Marilynn Larkin ( Reuters Health Information) has recently published on Medscape Dermatology (December 16, 2016) an interesting article based on the paper published on JAMA by the group of Prof. Peter Soyer, from the University of Queensland.
NEW YORK (Reuters Health) – Teledermatology is associated with shorter waiting times for assessment and diagnosis and high patient satisfaction, but “robust implementation studies are needed” before the technology can be used as an alternative to face-to-face (FTF) consultations for skin cancer, researchers in Australia say.
“The two most common types of teledermatology are: store and forward (SAF), involving transfer of images and clinical information to a dermatologist for review at another time and location; and live interactive, usually videoconferencing, which allows real-time interaction between the clinician and patient,” Dr. Anna Finnane of the University of Queensland in Brisbane and colleagues explain.
Writing in JAMA Dermatology, online December 7, they point out that in a 2011 systematic review, FTF dermatology was more accurate than SAF teledermatology for diagnosing skin conditions. Since then, they say, options for teledermatological devices, software, and systems have grown significantly.
For an updated review of the most recent studies of teledermatology for skin cancer, the team identified all relevant studies published since 2009. In the 21 studies included, the diagnostic accuracy – defined as “agreement with histopathology for excised lesions or clinical diagnosis for nonexcised lesions” – of consultations for skin cancer was higher for FTF overall (67%-85% agreement with reference standard) compared with teledermatology (51%-85% agreement with reference standard).
Specifically with respect to the accuracy of teledermatology, three studies using 133 to 188 clinical images without dermoscopy demonstrated 68% to 85% agreement between teledermatology diagnoses and reference standard, with 98% sensitivity and 30% specificity for detecting melanoma.
Five studies including dermoscopic or microscopic images of 69 to 613 lesions in teledermatology consultations reported agreement between 51% to 92% with the reference standard, with 96% sensitivity and 62% specificity.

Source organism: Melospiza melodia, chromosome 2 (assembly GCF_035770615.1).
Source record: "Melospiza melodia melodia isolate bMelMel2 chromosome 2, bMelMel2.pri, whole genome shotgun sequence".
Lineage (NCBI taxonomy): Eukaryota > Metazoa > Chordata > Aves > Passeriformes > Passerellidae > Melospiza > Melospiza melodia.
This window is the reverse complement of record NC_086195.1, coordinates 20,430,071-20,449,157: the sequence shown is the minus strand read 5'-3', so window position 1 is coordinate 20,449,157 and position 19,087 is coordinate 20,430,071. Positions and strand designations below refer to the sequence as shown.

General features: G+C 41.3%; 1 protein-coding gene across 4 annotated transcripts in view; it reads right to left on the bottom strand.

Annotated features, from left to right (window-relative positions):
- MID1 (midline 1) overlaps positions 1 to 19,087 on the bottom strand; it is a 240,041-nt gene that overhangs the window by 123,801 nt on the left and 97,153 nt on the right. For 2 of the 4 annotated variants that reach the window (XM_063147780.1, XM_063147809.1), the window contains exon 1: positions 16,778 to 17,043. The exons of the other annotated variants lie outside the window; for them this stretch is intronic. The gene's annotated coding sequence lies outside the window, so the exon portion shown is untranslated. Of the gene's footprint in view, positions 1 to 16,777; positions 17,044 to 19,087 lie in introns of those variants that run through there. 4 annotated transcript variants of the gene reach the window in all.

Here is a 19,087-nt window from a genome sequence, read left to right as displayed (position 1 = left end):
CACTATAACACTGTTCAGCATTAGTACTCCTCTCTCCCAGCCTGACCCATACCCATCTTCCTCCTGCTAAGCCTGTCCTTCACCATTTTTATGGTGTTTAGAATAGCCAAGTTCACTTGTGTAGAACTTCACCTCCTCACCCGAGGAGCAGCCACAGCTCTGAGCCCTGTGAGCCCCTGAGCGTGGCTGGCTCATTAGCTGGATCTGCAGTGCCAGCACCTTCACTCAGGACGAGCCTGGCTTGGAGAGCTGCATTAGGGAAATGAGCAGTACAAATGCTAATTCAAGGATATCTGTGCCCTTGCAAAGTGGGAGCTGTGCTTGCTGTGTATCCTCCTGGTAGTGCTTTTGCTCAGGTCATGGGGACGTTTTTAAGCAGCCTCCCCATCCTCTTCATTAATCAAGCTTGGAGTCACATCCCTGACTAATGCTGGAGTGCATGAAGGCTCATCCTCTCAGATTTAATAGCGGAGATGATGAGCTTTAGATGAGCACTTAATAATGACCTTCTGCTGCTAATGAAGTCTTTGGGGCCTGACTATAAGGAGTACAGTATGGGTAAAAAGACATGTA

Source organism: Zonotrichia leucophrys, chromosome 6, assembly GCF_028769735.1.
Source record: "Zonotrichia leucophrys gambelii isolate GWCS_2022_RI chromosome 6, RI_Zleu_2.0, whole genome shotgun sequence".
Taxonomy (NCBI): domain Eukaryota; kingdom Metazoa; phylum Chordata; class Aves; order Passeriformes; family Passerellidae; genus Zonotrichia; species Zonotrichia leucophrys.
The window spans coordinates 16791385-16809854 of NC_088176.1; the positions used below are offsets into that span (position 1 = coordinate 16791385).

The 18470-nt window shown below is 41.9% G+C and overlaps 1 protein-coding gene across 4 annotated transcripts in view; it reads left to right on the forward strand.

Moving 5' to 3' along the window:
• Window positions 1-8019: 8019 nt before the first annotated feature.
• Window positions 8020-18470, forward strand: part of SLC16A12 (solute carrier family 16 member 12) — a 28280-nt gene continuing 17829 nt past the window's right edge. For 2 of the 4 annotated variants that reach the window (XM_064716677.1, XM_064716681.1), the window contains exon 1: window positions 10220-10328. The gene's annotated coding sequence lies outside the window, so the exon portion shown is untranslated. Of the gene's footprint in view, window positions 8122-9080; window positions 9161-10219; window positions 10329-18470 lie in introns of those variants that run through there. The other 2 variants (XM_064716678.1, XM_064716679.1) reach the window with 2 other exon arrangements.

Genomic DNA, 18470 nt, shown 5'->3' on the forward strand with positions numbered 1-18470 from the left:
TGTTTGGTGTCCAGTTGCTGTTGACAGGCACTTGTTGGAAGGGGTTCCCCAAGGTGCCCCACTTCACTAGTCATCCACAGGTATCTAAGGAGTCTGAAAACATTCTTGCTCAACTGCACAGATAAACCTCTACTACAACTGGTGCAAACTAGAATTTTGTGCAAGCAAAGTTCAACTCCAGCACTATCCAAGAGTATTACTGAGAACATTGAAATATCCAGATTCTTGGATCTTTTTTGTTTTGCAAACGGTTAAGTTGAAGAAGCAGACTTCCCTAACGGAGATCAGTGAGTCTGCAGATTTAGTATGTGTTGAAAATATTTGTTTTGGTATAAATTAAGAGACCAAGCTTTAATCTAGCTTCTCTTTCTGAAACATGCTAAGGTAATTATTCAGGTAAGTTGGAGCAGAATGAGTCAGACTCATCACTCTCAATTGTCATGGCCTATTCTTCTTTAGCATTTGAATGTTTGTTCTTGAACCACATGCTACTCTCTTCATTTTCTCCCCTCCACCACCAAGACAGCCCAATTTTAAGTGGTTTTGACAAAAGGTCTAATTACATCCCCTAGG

One study reported 100% sensitivity and 97% specificity of teledermatology for malignant melanocytic lesions and 97% sensitivity and 92% specificity for malignant nonmelanoctyic lesions for both clinical images and dermoscopy.
Nevertheless, “most studies of diagnostic accuracy and concordance had significant methodological limitations,” according to the authors.
Studies of health service outcomes found teledermatology reduced waiting times and might result in earlier assessment and treatment. Patients reported high satisfaction and were willing to pay out of pocket for access to teledermatological services.
Dr. Finnane and principal author Dr. H. Peter Soyer, also of the University of Queensland, told Reuters Health in a joint email, “We see teledermatology as a potential way of addressing uneven distribution of health services, particularly in rural and remote areas. Rapid developments in technology mean we can now get very high quality images (including dermoscopic images) reviewed by clinicians efficiently.”
“It is very difficult to test the accuracy of teledermatology for diagnosing skin cancers, because of inherent differences in clinician opinions and level of experience between clinicians,” they said. “For example, if the same clinician provides the in-person diagnosis and telediagnosis, even with a period of time between the two, it is possible the clinician recalls their previous diagnosis. This could result in overestimating the accuracy of teledermatology for diagnosing skin cancer.”
“In contrast,” they continued, “if different clinicians are used to test the two diagnostic methods, it is unknown whether the clinicians would have agreed even if both were seeing a patient in person, and this could lead to understating the accuracy of teledermatology.”
“The current research suggests teledermatology is certainly an appropriate referral and/or triage tool, but requires more robust research before we could confidently recommend teledermatology as a substitute for in-person consultation.”
Dr. Kally Papantoniou, a clinical assistant professor of dermatology at The Mount Sinai Medical Center in New York City, told Reuters Health that while teledermatology “will be able to provide patients – especially (those) living in rural areas where it can take many months to get a skin exam – access to a mole evaluation, a concerning limiting factor can be the quality of the images.”
“Some patients have access to dermatoscopes, which if used properly can provide superior images for interpretation,” she said by email.
Dr. Papantoniou added, “Another concern with teledermatology is if the patient only shows the clinician the lesion that concerns (him or her), which may be benign, and then neglects to bring to the doctor’s attention a more concerning growth which may go unnoticed.”